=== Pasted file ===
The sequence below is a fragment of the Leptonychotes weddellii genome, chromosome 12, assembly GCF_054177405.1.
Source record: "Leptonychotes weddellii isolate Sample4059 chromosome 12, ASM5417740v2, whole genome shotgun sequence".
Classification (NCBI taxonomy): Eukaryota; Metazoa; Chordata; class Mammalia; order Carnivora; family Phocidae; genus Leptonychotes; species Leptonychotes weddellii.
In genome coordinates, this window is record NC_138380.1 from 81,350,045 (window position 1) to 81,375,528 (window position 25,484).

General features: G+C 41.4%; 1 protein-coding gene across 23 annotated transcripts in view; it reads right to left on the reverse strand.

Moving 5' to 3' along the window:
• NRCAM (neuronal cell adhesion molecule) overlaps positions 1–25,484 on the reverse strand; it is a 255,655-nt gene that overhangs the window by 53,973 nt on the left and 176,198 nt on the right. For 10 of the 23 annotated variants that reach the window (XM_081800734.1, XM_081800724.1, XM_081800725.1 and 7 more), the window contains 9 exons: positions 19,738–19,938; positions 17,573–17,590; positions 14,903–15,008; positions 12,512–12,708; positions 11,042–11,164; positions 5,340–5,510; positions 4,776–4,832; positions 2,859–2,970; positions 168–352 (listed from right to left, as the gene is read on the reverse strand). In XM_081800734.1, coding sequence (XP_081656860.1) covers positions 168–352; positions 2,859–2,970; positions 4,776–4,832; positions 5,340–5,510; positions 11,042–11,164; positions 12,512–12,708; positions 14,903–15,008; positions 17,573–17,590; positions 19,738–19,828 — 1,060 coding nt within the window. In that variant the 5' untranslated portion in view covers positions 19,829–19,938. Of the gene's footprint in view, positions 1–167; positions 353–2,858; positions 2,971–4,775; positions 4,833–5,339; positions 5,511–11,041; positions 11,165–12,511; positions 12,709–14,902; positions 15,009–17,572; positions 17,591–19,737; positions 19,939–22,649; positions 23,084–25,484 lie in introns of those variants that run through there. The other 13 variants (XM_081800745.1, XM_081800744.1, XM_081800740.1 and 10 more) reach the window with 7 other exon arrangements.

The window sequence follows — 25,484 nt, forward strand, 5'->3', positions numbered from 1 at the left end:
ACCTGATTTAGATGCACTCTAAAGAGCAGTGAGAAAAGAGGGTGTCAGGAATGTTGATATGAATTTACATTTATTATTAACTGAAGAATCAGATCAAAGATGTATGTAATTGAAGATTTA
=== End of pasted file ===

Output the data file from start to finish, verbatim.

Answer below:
The sequence below is a fragment of the Leptonychotes weddellii genome, chromosome 12, assembly GCF_054177405.1.
Source record: "Leptonychotes weddellii isolate Sample4059 chromosome 12, ASM5417740v2, whole genome shotgun sequence".
Classification (NCBI taxonomy): Eukaryota; Metazoa; Chordata; class Mammalia; order Carnivora; family Phocidae; genus Leptonychotes; species Leptonychotes weddellii.
In genome coordinates, this window is record NC_138380.1 from 81,350,045 (window position 1) to 81,375,528 (window position 25,484).

General features: G+C 41.4%; 1 protein-coding gene across 23 annotated transcripts in view; it reads right to left on the reverse strand.

Moving 5' to 3' along the window:
• NRCAM (neuronal cell adhesion molecule) overlaps positions 1–25,484 on the reverse strand; it is a 255,655-nt gene that overhangs the window by 53,973 nt on the left and 176,198 nt on the right. For 10 of the 23 annotated variants that reach the window (XM_081800734.1, XM_081800724.1, XM_081800725.1 and 7 more), the window contains 9 exons: positions 19,738–19,938; positions 17,573–17,590; positions 14,903–15,008; positions 12,512–12,708; positions 11,042–11,164; positions 5,340–5,510; positions 4,776–4,832; positions 2,859–2,970; positions 168–352 (listed from right to left, as the gene is read on the reverse strand). In XM_081800734.1, coding sequence (XP_081656860.1) covers positions 168–352; positions 2,859–2,970; positions 4,776–4,832; positions 5,340–5,510; positions 11,042–11,164; positions 12,512–12,708; positions 14,903–15,008; positions 17,573–17,590; positions 19,738–19,828 — 1,060 coding nt within the window. In that variant the 5' untranslated portion in view covers positions 19,829–19,938. Of the gene's footprint in view, positions 1–167; positions 353–2,858; positions 2,971–4,775; positions 4,833–5,339; positions 5,511–11,041; positions 11,165–12,511; positions 12,709–14,902; positions 15,009–17,572; positions 17,591–19,737; positions 19,939–22,649; positions 23,084–25,484 lie in introns of those variants that run through there. The other 13 variants (XM_081800745.1, XM_081800744.1, XM_081800740.1 and 10 more) reach the window with 7 other exon arrangements.

The window sequence follows — 25,484 nt, forward strand, 5'->3', positions numbered from 1 at the left end:
ACCTGATTTAGATGCACTCTAAAGAGCAGTGAGAAAAGAGGGTGTCAGGAATGTTGATATGAATTTACATTTATTATTAACTGAAGAATCAGATCAAAGATGTATGTAATTGAAGATTTA